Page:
Whom does breast cancer affect?

One-In-Eight Women. A common misconception is that women without a family history need not worry about breast cancer. In truth, most breast cancers occur in women with no risk factors. Furthermore, the incidence increases with age. Every woman needs to have regular screening mammograms beginning at age 40.
Mostly Women. Mostly women, although about 1% of breast cancers occur in men.

Related Questions

What will breast cancer do to people who don't die from it?

Breast Cancer. Breast cancer is definitely a deadly disease. The patients that survive deal with the psychological and physical ramifications from having cancer. Many times, the therapy (surgery, chemotherapy, radiation) can treat the cancer, but also dramatically affect the patient's well being. Seeing a plastic surgeon early can help patients deal with their disease and start to feel whole again. Read more...

If I don't have children till after 30, does that increase my cancer rates for breast cancer?

Breast cancer risk. 20 percent lower if the first birth was at age 20, 10 percent lower for first birth at age 25, and 5 percent higher if the first birth was at age 35 . The risk for a nulliparous woman is similar to that of a woman with a first full term birth at age 30. Read more...
A little bit. The most important risk factors for breast cancer are being female and being older. Breast cancer is relatively common in women over 60 and very rare in women less than 30, for example. The other important risk factor is having one or more immediate family members with bc. Not having children, or having them late in life increases your risk a little bit. Check out the gail model online. Read more...

What should I look out for on a day to day basis to ensure that I don't develop breast cancer?

Nothing daily. There are subtle changes that occur in the breasts with breast cancer. Checking daily will not help pick these up. Examining your breast monthly about the same time in your cycle is the best way to find changes in your breasts that may be significant. I usually tell patients that "lumpy oatmeal" feeling is normal, but peas and marbles aren't. Read more...
No good answers. No one knows for sure what lifestyle activities decrease a woman's risk of breast cancer. But regular exercise and avoiding alcohol seem to help. Regular exercise means doing about 30 minutes a day, 5 days a week of moderate-intensity activity like brisk walking, running, cycling, swimming, or dancing. Read more...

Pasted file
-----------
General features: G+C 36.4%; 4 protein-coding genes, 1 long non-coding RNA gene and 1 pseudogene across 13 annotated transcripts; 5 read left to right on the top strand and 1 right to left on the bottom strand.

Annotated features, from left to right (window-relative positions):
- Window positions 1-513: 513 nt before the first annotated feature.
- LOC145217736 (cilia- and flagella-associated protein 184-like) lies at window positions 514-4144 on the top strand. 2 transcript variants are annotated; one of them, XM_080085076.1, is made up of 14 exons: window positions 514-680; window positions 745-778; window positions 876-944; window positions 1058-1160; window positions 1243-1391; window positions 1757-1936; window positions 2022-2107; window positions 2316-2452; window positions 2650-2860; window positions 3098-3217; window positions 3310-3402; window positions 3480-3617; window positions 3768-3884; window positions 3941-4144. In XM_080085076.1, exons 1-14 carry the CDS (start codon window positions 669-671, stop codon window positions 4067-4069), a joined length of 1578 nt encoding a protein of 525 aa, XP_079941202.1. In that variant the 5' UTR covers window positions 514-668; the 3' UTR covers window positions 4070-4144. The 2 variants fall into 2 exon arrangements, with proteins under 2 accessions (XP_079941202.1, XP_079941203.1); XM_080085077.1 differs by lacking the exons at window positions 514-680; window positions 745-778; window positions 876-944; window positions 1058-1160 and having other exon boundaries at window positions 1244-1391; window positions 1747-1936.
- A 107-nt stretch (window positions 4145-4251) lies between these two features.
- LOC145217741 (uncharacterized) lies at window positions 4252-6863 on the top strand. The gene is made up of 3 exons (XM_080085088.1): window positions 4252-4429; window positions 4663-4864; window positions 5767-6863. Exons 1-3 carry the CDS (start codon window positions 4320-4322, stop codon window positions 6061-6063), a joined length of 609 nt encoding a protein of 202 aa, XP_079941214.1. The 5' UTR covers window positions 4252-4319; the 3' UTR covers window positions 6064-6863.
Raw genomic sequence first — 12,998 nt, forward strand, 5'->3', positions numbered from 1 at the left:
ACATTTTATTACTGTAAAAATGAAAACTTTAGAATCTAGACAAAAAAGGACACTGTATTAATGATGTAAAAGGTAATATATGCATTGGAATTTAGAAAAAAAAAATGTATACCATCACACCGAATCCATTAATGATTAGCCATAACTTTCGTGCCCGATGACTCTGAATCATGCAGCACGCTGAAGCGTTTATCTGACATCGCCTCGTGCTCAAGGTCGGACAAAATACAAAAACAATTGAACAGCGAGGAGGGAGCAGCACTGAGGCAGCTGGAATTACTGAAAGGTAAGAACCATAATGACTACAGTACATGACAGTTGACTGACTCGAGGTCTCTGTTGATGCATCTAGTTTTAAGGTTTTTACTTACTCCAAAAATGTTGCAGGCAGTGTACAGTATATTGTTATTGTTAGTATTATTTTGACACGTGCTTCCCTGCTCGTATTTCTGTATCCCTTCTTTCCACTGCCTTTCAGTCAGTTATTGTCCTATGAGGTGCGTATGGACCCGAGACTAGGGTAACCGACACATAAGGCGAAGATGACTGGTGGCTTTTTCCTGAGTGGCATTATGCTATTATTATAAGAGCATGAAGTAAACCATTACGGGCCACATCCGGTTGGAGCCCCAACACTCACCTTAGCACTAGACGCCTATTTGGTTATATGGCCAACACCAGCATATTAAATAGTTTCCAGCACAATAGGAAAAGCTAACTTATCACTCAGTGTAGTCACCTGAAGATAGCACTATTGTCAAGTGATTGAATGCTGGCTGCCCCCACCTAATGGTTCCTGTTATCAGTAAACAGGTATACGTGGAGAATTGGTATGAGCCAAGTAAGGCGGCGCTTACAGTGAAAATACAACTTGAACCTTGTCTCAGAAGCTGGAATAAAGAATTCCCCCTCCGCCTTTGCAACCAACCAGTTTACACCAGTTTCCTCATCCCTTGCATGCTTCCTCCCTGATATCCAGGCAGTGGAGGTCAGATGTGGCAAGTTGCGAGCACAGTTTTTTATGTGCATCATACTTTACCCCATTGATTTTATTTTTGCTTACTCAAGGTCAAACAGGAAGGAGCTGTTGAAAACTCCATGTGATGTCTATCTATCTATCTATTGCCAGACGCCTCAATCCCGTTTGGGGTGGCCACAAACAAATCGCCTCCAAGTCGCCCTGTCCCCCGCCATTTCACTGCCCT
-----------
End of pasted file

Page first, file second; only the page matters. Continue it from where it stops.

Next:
Early Diagnosis"key" I agree with drs. Greenhut and harris with respect to the benefit of a healthy lifestyle and performing self-examination. The only point i would add is the importance and underutilization of mammography. All women should begin getting mammograms at age 40, and yearly thereafter. Diagnosing breast cancer before it becomes palpable leads to the highest cure rates. Read more...

Women that don't have children have a relative risk of 1.6 - 1.9 of getting breast cancer. What does this actually mean though?

Breast feeding. seems to reduce your risk. If the average risk is 1, those who never had children or breast fed are 1.6-1.9 times more likely to get breast cancer. Another way to look at this is to call breast feeding a treatment. Those who "receive" it (i.e breast feed) are 1/1.9 or 50 percent less likely to get breast cancer. Read more...

Grandmother had breast cancer lived she didn't get young what are the odds of me getting breast cancer? Is it passed on by family? I don't smokeordrink

Breast cancer risk. Breast cancer in women under 25 is very rare. A history of breast cancer in your mother or sister (1st degree relative) significantly increases your risk for breast cancer, especially if they are diagnosed at an early age (50 or younger). Breast cancer in your grandma is not as significant. Breast cancer screening with mammogram is recommended starting at age 40. Read more...
Why do you ask? A close relative with early breast cancer may prompt a genetic study. Otherwise, stop second-guessing your odds. This isn't productive. Report any dominant breast mass to your physician without delay, and comply with your physician's other recommendations on screening. Best wishes. Read more...